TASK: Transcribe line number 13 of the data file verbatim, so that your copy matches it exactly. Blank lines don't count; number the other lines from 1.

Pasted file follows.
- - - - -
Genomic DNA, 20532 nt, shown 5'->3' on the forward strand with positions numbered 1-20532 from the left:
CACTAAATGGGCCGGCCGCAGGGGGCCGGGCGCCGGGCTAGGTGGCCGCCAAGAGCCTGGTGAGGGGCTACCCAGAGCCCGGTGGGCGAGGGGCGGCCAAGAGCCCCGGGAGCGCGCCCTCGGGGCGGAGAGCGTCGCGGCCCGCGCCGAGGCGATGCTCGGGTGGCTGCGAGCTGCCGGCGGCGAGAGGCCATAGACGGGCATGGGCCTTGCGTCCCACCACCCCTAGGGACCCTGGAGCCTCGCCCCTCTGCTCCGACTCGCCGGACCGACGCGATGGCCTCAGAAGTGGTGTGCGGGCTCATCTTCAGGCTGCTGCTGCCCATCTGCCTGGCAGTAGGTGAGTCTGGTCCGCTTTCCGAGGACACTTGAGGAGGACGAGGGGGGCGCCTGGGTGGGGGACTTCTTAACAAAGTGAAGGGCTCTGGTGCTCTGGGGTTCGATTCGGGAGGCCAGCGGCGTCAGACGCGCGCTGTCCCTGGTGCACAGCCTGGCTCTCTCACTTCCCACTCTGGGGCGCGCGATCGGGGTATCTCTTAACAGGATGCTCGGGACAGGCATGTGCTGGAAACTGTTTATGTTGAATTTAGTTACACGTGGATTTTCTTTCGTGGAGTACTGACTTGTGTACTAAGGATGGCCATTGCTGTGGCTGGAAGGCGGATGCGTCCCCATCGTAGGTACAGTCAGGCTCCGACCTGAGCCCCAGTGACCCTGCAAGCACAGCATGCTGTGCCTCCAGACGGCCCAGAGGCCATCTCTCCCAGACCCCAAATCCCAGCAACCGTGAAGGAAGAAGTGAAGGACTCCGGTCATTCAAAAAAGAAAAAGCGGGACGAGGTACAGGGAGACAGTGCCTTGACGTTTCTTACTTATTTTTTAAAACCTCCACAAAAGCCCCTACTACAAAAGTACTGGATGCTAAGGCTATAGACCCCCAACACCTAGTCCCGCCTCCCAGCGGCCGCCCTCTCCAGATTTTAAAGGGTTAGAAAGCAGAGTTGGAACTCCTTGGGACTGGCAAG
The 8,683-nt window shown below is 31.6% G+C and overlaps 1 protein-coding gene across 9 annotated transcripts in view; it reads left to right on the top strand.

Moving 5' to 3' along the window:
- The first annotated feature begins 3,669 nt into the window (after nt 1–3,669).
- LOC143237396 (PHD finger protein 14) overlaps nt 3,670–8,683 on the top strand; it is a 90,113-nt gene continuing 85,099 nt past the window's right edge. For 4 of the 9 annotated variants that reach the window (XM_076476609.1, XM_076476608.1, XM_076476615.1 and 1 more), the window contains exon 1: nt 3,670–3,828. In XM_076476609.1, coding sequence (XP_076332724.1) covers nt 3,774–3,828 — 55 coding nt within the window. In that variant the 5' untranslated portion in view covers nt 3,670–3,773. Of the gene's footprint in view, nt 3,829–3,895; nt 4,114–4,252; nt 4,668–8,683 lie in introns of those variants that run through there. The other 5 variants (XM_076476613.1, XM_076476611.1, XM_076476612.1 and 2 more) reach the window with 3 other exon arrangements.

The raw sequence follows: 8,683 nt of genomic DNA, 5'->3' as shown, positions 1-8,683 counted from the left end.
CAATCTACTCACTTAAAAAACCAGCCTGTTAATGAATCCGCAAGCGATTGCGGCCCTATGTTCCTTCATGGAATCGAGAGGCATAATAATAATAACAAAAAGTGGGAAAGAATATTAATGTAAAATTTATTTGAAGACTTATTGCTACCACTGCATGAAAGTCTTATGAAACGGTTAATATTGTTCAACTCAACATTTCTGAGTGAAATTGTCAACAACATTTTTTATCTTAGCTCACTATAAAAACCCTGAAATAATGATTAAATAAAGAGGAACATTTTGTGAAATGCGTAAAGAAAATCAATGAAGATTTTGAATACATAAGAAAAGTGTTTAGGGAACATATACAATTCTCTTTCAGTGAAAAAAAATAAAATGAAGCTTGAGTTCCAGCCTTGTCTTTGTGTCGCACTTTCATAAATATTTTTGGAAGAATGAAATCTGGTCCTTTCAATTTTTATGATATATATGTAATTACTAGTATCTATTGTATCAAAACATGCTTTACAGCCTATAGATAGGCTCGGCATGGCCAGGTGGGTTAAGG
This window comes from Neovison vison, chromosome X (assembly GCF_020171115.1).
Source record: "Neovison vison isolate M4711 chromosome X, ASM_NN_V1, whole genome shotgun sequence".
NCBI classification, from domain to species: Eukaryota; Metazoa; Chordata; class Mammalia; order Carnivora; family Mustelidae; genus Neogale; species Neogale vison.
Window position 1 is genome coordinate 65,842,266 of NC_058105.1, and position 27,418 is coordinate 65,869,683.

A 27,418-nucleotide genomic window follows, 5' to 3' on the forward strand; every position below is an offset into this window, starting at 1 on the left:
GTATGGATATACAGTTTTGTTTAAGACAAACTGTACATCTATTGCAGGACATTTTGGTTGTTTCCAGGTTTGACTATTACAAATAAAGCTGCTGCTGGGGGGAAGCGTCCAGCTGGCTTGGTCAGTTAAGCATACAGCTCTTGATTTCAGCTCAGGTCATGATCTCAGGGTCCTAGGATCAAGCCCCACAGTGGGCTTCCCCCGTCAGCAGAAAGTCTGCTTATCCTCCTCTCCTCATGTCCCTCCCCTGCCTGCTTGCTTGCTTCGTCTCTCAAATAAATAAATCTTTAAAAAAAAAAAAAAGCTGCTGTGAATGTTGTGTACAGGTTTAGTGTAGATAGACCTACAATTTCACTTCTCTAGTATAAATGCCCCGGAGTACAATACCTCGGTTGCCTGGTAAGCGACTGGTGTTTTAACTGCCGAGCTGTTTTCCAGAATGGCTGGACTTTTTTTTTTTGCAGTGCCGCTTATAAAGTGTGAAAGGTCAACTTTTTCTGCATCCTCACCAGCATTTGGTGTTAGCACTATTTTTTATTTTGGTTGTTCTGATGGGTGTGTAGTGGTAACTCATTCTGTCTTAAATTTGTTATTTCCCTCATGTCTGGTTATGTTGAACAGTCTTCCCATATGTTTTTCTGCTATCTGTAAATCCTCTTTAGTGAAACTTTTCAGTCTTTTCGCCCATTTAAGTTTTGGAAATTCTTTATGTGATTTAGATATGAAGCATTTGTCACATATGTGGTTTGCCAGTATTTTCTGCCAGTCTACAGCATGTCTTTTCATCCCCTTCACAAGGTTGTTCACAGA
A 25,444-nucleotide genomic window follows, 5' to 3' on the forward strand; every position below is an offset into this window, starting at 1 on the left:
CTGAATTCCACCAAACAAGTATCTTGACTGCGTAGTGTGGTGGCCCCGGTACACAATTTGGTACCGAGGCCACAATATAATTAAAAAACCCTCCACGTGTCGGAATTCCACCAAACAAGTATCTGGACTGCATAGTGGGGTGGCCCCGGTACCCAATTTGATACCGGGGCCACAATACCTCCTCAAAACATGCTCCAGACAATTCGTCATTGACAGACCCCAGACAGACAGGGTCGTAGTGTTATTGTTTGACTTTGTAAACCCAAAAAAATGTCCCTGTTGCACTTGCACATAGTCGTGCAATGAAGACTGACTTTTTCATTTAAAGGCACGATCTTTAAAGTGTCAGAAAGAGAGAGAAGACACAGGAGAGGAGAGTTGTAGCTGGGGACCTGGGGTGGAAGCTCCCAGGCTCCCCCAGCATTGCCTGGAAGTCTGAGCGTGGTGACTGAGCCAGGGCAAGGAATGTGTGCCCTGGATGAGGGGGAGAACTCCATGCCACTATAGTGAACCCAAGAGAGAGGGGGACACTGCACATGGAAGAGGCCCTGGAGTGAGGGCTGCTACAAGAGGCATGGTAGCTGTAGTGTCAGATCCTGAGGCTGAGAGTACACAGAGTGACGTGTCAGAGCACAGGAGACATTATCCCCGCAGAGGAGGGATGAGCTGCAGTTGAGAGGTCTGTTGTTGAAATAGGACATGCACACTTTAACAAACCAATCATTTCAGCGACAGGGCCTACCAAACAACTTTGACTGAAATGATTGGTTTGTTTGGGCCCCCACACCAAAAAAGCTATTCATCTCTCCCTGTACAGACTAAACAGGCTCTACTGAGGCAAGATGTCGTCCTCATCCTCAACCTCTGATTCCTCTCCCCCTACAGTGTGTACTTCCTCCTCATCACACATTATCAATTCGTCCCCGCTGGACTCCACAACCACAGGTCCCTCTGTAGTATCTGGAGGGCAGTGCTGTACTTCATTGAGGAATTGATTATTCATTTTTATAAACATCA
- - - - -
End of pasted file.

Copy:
A 27,418-nucleotide genomic window follows, 5' to 3' on the forward strand; every position below is an offset into this window, starting at 1 on the left: